Ore is an economic term
Fred Quivik, 2015
I've been fortunate to work with a number of great mentors and colleagues during my time as an archaeologist for the Forest Service, and as a graduate student at Michigan Tech. A benefit of being in academia is the opportunity to listen to other researchers present their own work. A recently retired history professor from MTU, Fred Quivik, who I've worked with during my MS and PhD research, presented a paper in November of 2015 on mill tailings in Montana. During this talk Fred highlighted an important fact, one that I had overlooked as I've studied mining - simply that "Ore is an economic term".
That cogent sentence changed the way I understood the mining industry, and changed the way I looked at concepts like value and waste. In mining, what is value today, might be waste tomorrow - and vice-versa - judgments based on economics, technological development, and culture. In mining heritage we can see similar parallels, as what we value collectively can change with time, with politics, and with economics. Both of these fields, mining and mining heritage, ascribe value judgements to things, such as minerals, machines, and memory, based on shifting, and abstract cultural constructs.
Since Fred's talk and as my research has progressed, I've found myself writing and reflecting about concepts like value and waste - especially how it relates to mining, heritage, and the environment - examining closely the often blurry line that we draw to divide the two.
I will return to this idea later - but for now we will explore the history of the Harrison Concentrator, the third beneficiation plant constructed in the Mesabi Range, which the Butler Brothers Mining Co. used to convert a material previously considered waste into an abundant source of value in the form of iron ore concentrates.
The Portsmouth Sintering Plant 1924-1966 - Fred Sutherland
"Almost everything is a dull rusty red. This is the color of the railroad ties, of the soil, of the stockpiles, and even the buildings of the mines.
The landscape has a blasted and forlorn look, even though most of the mines are operating, somehow (it) always seems lifeless and desolate."
- George F. Brighten, 1941
I'm pleased to feature a guest post detailing a ghost plant in the Cuyuna Range of Minnesota, written by my colleague Fred Sutherland, a recent graduate from the Industrial Heritage and Archaeology Program at Michigan Tech. Fred's dissertation, "The Cuyuna Iron Range: Legacy Of A 20th-Century Industrial Community" explores the industrial history of the Cuyuna Range, through the lens of Industrial Archaeology.
At a site about 100 miles south of the Mesabi Iron Range on the Cuyuna Iron Range an unusual ore refinement process was conducted during the mid-20th century. It was unusual because it was the only example of its type in the Great Lakes region and also for its scale, as the largest of its kind in the United States while it was in operation. The Portsmouth Sintering Plant operated for 42 years, even for 8 years after its local mine closed, because it processed the unmarketable portion of fine-grained iron ores found across the Cuyuna Range into a marketable product called sinter.
"The lake has a limited plant community due to poor water clarity and the shorelines have been disturbed by past mining activity."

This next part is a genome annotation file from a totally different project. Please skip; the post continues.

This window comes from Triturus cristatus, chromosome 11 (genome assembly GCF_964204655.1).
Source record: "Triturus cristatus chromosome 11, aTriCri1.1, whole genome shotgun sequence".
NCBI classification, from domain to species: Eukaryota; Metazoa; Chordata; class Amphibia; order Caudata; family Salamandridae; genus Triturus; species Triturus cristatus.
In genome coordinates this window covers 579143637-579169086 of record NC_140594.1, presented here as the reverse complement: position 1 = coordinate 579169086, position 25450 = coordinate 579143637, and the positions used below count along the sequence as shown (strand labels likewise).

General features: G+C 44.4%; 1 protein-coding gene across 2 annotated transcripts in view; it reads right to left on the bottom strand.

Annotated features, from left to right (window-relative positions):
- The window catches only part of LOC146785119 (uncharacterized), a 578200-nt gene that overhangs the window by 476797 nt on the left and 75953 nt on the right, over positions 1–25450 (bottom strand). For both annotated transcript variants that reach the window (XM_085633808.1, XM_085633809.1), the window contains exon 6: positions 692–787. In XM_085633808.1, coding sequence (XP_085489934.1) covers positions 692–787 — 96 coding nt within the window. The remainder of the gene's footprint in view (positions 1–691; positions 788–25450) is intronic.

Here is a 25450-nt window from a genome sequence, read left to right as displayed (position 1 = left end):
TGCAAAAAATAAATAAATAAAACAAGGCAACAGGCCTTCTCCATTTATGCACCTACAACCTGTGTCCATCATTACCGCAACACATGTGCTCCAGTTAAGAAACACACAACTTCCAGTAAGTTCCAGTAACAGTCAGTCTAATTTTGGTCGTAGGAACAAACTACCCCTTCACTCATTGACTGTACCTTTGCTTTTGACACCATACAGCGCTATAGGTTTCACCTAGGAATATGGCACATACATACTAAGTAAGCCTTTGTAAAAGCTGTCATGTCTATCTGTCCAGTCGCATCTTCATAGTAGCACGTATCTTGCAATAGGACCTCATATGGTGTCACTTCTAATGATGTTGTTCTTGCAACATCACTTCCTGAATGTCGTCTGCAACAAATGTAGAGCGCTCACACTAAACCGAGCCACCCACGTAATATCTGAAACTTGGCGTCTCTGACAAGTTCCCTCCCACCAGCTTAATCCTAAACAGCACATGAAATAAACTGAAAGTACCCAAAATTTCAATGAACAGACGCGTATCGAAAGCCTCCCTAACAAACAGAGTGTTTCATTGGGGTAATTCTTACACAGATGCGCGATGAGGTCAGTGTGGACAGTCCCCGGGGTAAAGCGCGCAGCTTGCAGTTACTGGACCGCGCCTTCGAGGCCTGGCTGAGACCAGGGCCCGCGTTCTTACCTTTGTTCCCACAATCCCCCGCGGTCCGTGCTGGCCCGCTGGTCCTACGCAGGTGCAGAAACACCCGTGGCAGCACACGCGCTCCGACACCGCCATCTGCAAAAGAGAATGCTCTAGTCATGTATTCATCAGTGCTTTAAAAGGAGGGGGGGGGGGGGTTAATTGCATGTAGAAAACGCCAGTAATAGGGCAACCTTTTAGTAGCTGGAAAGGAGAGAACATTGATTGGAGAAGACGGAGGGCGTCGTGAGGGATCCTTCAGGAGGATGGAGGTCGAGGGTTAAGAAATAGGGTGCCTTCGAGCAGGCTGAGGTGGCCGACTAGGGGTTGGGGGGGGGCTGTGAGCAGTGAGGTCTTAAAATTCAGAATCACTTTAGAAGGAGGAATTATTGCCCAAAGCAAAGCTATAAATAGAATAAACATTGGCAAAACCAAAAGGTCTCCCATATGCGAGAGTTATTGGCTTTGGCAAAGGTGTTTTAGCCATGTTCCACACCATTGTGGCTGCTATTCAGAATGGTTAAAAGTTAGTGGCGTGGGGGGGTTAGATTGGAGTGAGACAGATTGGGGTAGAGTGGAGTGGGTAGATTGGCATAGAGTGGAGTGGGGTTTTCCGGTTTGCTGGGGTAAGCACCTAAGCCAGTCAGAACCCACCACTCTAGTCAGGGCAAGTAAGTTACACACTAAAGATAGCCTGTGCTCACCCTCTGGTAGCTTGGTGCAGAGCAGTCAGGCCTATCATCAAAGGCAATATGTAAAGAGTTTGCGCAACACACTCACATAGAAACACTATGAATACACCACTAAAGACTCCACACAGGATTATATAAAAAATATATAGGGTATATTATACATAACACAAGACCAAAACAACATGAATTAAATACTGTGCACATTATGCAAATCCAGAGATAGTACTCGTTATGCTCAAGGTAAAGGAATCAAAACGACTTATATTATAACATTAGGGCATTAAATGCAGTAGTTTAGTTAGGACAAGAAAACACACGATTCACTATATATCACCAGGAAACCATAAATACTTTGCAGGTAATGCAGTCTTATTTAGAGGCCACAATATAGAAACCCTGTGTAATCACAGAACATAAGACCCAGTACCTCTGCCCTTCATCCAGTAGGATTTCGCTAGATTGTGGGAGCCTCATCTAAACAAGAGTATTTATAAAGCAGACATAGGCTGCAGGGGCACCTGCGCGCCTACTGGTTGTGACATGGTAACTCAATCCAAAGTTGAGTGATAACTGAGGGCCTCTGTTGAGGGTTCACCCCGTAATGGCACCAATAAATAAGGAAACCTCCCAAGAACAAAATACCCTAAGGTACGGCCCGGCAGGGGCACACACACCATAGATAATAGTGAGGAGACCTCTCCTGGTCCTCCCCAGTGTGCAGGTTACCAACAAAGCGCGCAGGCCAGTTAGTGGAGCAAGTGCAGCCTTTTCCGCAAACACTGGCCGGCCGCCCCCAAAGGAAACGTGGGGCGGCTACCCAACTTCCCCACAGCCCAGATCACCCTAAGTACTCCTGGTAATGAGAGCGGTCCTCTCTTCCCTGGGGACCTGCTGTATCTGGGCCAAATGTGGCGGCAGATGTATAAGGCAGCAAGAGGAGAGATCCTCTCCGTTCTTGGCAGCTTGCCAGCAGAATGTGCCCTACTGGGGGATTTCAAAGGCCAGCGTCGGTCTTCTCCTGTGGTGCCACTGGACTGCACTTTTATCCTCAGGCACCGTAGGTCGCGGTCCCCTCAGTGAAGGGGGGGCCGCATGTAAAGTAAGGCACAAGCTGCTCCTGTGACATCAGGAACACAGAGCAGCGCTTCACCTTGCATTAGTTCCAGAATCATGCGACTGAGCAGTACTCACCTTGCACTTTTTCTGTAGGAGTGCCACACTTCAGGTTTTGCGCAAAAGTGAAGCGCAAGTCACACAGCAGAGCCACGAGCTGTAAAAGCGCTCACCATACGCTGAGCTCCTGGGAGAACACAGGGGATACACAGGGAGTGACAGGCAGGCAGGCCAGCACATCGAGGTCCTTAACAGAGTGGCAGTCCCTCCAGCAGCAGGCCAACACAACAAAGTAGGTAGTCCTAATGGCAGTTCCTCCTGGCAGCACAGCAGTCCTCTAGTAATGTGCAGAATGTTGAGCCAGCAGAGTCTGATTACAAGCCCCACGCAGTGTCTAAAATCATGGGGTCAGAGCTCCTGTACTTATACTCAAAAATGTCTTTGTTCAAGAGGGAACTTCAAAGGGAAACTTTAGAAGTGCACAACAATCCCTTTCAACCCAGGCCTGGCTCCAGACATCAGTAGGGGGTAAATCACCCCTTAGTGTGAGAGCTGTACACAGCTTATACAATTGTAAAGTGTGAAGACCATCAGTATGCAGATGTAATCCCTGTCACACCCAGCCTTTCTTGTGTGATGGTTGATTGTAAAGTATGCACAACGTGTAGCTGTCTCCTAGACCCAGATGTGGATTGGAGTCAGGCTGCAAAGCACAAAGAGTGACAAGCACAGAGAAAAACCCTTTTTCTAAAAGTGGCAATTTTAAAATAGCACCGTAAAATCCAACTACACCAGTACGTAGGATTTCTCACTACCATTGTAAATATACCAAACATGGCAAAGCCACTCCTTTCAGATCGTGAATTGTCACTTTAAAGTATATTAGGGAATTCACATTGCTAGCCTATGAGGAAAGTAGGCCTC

Upper Panasa Lake is small, murky, and unspectacular. Viewed from above, Upper Panasa Lake stands out from the dozen or so other lakes that surround Calumet, MN not because of its size or shape, but due to its pale green color - reminiscent more so of pea soup than as the aquatic home for bullhead, northern pike, and pan fish.
Although its appearance may be drab, Upper Panasa's industrial past is quite vibrant, and it begins in part with the Hill-Trumbull washing plant and the 24-billion gallons of water it sucked from Upper Panasa Lake over half a century to process silica-laden low grade iron ore.
"But the hematite in the tailings seemed possessed of a wanderlust."
(EMJ, Vol. 97, No. 05, Jan 31, 1914, pp. 293)
Historic mining landscapes can be read as palimpsests, featuring the the ongoing conversation between an evolving technological system and its changing environment. Sometimes these conversations are easy to follow, but more often than not, they tend to resemble the creative genius of Sokal - convoluted, cacophonous, and confusing. When reading mining landscapes it is often difficult to remember that many of the mining features that may seem ubiquitous today were not always there. Instead, these features are products of an evolving technological system - artifacts of the conversation between technology and nature. In the historic Mesabi iron range, tailings ponds and tailings basins are mining features evident throughout the range's 100 mile stretch, running from Grand Rapids to Babbitt, but less than a century ago, these mining features were absent, as the concentrating plants that created them were still only nascent features on the landscape.
This brings us to a question I continue to dwell on: What impact did the sudden visibility of tailings in the Mesabi Range have on public perceptions regarding iron mining, ore processing, and the environment?
Part of the answer to this question is found near Nashwauk, MN and the O'Brien Lake ecosystem, where a handful of Hibbing "publicans" saw the shoreline of their summer retreats turn red during the summer of 1912.
"The North Uno washing plant, built with an eye to moving when the ore is exhausted, does a good job on the ore from the mine."
-E.S. Tillinghast, Mining World, 1948.